Never, ever forget the law of Boba Fett: Just because you have a badass in your story, that doesn’t mean they’re pumped and primed for the spotlight. Boba Fett isn’t awesome because he disintegrates people on screen all the time; he’s badass because he has to be told not to do that. We see just enough of him.
Saints Row: Gat Out of Hell breaks the Boba Fett law, passing the protagonist reins to series badass Johnny Gat, and in the process breaks the series’ streak of brilliant outings. Gat Out of Hell’s shift in character focus and overall mediocrity makes for a deeply disappointing follow up to Saints Row IV.
Taken on his own, Gat just feels like an empty caricature. Less Boba Fett and more Duke Nukem.
It starts off well enough. Having brutalized a horde of aliens and rescued what remains of humanity, the gangland President of the United States, best friend Johnny Gat, and the rest of the Saints are relaxing in their spaceship and toasting hacker extraordinaire Kinzie Kensington’s birthday. The festivities are interrupted when the POTUS gets sucked into Hell by a Ouija Board, clearly on loan from some ’60s junior high bash. Johnny and Kinzie, real go-getters for sociopathic thugs, head into the netherworld and make a deal with a former rival, raising demonic coalition to take on Satan himself and save their leader.
How else are you going to follow up destroying the Earth and stopping an alien invasion, other than heading into the afterlife? There’s even a ficton-appropriate twist on the existing super powers from Saints IV. Rather than being able to jump, glide, and run at super fast speeds, Kinzie and Gat are gifted with Lucifer’s wings, which they use to fly about the burnt out tenements, lava flows, and decaying, zombie-filled residential areas of Hell. Flying, pumping Lucifer’s wings, gliding around, and collecting lost souls in the open world to expand your fallen angelic-skills feels different but just as awesome as moving through the previous game’s Steelport.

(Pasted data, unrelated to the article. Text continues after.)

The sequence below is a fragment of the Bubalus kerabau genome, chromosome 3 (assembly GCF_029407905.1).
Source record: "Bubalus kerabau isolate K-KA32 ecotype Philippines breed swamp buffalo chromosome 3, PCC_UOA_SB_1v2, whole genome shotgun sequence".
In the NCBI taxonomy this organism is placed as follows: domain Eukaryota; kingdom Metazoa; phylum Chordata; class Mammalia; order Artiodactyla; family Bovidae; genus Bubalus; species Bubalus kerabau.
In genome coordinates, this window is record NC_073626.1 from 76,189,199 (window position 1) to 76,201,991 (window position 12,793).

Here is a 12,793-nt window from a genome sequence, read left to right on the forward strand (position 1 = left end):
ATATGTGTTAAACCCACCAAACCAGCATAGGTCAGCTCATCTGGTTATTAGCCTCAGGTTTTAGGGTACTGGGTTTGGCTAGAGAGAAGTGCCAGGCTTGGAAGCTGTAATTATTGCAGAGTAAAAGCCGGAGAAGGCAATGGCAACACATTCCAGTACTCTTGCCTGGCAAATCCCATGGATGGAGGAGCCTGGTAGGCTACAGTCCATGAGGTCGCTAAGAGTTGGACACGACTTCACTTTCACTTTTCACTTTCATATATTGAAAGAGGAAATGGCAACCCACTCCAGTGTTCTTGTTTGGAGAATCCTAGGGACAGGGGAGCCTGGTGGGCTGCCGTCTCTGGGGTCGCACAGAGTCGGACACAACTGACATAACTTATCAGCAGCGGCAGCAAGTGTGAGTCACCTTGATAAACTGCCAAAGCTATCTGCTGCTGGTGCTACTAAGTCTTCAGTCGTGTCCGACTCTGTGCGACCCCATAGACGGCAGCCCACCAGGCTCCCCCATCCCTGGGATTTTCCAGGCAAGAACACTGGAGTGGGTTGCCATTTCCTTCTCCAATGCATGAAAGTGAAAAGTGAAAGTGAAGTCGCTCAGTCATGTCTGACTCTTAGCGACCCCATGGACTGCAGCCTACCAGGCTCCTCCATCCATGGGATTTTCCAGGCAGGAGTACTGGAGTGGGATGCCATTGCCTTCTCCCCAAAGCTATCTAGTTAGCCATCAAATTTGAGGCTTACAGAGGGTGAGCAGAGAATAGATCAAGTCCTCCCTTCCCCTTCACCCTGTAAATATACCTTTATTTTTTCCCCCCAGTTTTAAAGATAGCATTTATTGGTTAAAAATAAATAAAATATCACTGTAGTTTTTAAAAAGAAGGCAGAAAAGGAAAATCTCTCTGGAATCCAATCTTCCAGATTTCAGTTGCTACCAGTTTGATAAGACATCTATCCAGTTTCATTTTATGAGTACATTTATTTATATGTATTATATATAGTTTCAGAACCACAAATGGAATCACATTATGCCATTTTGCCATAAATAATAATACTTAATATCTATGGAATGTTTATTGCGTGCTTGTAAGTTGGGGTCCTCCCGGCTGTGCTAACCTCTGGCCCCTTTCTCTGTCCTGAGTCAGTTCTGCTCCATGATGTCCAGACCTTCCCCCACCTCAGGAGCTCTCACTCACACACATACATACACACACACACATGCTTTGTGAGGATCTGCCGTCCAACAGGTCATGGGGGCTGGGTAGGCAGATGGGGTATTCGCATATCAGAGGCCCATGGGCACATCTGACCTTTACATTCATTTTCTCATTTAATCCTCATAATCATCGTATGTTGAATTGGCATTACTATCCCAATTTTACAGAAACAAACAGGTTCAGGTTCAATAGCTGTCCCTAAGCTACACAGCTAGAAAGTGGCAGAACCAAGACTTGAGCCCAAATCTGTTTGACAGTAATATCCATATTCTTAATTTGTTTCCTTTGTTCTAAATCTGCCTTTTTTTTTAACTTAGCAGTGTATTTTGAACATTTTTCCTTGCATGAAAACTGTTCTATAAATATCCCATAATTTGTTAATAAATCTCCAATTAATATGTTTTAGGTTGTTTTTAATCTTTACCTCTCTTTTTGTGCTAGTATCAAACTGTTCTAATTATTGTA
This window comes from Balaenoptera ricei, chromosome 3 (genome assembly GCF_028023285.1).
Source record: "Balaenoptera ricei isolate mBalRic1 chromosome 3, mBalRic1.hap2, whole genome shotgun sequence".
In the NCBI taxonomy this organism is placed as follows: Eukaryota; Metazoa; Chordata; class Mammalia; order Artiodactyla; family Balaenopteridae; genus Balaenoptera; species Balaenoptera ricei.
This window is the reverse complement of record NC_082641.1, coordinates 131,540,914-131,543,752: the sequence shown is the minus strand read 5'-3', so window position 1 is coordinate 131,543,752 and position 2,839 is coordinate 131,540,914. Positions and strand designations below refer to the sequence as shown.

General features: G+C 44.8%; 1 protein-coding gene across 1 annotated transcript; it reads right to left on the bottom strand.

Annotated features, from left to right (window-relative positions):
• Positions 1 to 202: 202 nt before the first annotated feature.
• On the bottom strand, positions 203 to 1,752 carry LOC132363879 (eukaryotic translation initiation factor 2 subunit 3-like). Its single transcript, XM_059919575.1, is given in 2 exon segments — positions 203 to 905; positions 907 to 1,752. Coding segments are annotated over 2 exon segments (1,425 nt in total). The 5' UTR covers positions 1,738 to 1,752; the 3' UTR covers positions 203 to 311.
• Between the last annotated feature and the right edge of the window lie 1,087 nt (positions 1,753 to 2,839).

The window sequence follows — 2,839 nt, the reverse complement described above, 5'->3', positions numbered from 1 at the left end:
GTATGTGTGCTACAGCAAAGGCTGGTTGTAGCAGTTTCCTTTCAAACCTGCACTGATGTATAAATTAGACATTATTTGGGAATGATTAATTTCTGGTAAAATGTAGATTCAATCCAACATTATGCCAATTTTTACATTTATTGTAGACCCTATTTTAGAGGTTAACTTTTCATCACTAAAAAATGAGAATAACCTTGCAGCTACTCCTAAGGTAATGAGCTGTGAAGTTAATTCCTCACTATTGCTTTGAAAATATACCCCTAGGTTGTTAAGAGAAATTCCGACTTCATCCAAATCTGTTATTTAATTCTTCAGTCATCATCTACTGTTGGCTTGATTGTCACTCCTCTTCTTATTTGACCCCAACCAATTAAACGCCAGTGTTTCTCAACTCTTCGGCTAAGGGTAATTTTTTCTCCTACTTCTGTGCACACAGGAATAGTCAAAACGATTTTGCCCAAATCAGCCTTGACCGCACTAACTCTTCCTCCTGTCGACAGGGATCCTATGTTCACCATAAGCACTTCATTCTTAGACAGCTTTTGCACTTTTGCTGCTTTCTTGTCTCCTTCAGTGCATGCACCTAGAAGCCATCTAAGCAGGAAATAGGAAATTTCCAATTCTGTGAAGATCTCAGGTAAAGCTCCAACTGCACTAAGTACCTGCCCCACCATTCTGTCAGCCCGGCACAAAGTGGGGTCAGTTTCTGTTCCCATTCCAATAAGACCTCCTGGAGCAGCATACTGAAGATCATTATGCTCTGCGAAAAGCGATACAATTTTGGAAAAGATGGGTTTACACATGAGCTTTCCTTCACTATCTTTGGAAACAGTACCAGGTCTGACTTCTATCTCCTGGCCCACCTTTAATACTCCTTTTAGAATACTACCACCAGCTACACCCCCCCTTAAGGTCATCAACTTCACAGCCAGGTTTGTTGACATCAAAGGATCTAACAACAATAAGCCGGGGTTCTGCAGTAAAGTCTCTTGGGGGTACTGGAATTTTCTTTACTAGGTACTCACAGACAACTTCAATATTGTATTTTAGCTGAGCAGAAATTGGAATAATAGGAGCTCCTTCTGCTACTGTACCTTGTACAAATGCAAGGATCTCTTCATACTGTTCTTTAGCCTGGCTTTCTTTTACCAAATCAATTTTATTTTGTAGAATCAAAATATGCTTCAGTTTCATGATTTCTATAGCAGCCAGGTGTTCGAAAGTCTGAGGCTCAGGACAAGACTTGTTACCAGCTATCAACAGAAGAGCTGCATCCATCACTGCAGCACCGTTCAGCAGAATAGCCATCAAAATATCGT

Sadly, Gat Out of Hell starts to come apart after that promising opening salvo. Johnny Gat himself is the biggest problem. He’s perfectly suited as a supporting heavy in the numbered Saints games. His constant one-liners and quips about murder and messing people up make him come off like an insane cross between Patrick Bateman from American Psycho, a background character from Big Trouble in Little China, and the Fonz, which is perfect in the doses you get of him in the other games.
Taken on his own, Gat just feels like an empty caricature. Less Boba Fett and more Duke Nukem. His quips become tiresome and the invulnerability routine gets a hole punched through it the first time some flying magic hellspawn kills you in the middle of the mission. It doesn’t help matters that part of Saints Row’s appeal is making your own character and then inhabiting them in an inherently ridiculous place. Gat is already defined, thinly at that, so it’s hard to feel connected to him at all.